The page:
In addition to Patzer's excellent suggestion, there are options other than minimum wage jobs available. For instance, at my company, entry-level Customer Service Reps (no degree required) typically earn at least $10/hour. In addition, my company offers a benefits that include additional child care reimbursement for employees whose income is less than $50k/year, as well as tuition reimbursement, which could help decrease the need for student loans. Even a net of $50/week after taxes and expenses would bring in $2600/year, which would help to pay off the $26k in debt the OP has mentioned, in addition to helping stop the bleeding by decreasing the student loans that the OP is taking out.

Maybe all of these possibilities have already been investigated by the OP, in which case she can say so. But dismissing the possibility of employment with a blanket statement of without my degree, I can't find a job that would pay more than daycare sounds to me like not all of the possibilities have been considered.

the student loan, in particular, should not be used to satisfy the other lenders - thats probably a clear violation of student loan regulations, as well as generally a bad idea.

We are in complete agreement here. Here is information on what student loan proceeds can be used for from the Direct Student Loan website http://www2.ed.gov/offices/OSFAP/DirectLoan/inschool.html:

Using the loan for education expenses: You may use the loan money you receive only to pay for your education expenses at the school that is giving you the loan. Education expenses include school charges such as tuition, room and board, fees and indirect expenses such as books, supplies, equipment, dependent child care expenses, transportation and rental or purchase of a personal computer.

AJ
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Using the loan for education expenses: You may use the loan money you receive only to pay for your education expenses at the school that is giving you the loan. Education expenses include school charges such as tuition, room and board, fees and indirect expenses such as books, supplies, equipment, dependent child care expenses, transportation and rental or purchase of a personal computer.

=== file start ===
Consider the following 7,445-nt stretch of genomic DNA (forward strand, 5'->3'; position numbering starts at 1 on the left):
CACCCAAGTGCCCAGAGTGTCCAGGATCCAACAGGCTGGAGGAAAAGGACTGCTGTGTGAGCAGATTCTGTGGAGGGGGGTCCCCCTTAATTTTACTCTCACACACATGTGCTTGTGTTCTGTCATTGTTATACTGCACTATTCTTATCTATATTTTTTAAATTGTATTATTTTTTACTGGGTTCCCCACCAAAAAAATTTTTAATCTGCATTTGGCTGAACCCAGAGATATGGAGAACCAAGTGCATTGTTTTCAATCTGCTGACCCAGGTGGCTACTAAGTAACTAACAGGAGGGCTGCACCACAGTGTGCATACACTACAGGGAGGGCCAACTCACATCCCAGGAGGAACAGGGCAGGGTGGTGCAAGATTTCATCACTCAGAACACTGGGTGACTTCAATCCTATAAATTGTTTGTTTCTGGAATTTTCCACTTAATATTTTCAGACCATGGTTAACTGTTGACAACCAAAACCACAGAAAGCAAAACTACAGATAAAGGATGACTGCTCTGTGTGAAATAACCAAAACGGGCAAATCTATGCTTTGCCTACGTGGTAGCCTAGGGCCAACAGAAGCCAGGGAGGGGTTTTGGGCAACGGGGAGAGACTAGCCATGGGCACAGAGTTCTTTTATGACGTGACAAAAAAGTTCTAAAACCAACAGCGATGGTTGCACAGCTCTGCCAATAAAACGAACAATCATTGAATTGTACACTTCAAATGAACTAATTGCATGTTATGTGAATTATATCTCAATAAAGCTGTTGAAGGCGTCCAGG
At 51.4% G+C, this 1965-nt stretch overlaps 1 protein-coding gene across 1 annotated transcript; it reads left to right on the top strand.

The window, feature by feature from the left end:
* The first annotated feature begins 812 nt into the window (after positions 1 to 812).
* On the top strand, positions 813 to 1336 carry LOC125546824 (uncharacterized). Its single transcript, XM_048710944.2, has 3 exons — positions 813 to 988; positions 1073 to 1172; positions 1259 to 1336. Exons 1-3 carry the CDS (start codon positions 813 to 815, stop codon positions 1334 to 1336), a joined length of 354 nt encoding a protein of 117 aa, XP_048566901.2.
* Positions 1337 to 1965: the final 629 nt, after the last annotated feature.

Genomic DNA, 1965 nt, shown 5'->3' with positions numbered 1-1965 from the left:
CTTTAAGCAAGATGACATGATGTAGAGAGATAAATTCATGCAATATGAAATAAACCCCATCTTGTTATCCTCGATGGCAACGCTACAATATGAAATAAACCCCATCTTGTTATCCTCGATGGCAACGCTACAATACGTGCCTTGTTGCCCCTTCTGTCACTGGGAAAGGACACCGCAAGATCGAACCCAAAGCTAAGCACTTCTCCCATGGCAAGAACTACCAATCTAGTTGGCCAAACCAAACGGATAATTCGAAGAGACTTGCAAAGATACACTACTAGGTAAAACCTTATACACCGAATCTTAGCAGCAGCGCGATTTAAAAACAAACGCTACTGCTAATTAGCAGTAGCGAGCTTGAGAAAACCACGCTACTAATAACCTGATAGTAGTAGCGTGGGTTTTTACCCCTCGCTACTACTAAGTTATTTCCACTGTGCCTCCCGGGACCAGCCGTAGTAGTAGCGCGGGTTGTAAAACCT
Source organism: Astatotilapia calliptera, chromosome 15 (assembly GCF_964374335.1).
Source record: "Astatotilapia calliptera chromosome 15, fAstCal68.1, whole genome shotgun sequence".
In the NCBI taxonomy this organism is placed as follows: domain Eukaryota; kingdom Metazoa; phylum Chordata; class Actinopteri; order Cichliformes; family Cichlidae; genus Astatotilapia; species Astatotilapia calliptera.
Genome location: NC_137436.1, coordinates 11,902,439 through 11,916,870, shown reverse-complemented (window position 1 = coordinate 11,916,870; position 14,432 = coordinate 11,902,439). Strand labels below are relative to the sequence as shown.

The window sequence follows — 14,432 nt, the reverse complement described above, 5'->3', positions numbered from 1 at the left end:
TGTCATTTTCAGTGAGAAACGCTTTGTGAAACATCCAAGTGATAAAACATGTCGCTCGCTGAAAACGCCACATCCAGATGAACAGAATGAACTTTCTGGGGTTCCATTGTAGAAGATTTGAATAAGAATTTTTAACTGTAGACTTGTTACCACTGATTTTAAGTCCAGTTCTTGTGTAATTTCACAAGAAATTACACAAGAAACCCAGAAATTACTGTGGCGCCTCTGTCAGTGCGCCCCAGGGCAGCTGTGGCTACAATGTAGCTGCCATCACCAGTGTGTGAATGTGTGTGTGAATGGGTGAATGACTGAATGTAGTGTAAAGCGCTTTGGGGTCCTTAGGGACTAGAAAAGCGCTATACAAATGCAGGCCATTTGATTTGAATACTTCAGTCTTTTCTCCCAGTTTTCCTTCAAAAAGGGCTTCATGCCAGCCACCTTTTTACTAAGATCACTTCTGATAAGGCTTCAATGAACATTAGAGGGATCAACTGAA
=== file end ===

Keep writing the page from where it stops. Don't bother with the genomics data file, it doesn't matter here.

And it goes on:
Wasn't that what Calidreaming did? Every time she and her husband got really low on money, and the credit cards were maxed out, she would go to school and take out the maximum in student loans, then continue to spend, spend, spend.

It was one of those scenarios where you had to wonder how they thought it would work out.

Nancy
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Wasn't that what Calidreaming did? Every time she and her husband got really low on money, and the credit cards were maxed out, she would go to school and take out the maximum in student loans, then continue to spend, spend, spend.

Yeah, apparently, most years, they were making $100k/year, but using the student loan money and credit card debt to live like they were making more.

It was one of those scenarios where you had to wonder how they thought it would work out.

Not so well, as it turned out - they divorced, she got evicted from the apartment that she insisted she couldn't break the lease on because it would be 'too expensive' (I guess she found a cheaper way to break the lease by not paying) and she declared BK, at least on her consumer debt ($70k+). Even though her student loan debt was included in the BK, she didn't expect it to be discharged. So she was still stuck with probably at least $160k in student loan debt, while making $10/hour as a CSR.

AJ
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Not so well, as it turned out

The only person I felt sorry for was the daughter, who was hit at the last minute with, "we can't afford college, sorry."

And we now return you to your regularly scheduled program.

Nancy
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The only person I felt sorry for was the daughter, who was hit at the last minute with, "we can't afford college, sorry."

She still went to college - but a less expensive in-state school, rather than the expensive out-of-state school. Hopefully, she took it as a life lesson on LBYM. If so, I think she's the big winner out of the whole deal.

AJ
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Made me look up Calidreaming.
I remember that thread. Amazing that it was 4 years ago.
plus a short follow up a year later.

Wonder how things have turned out.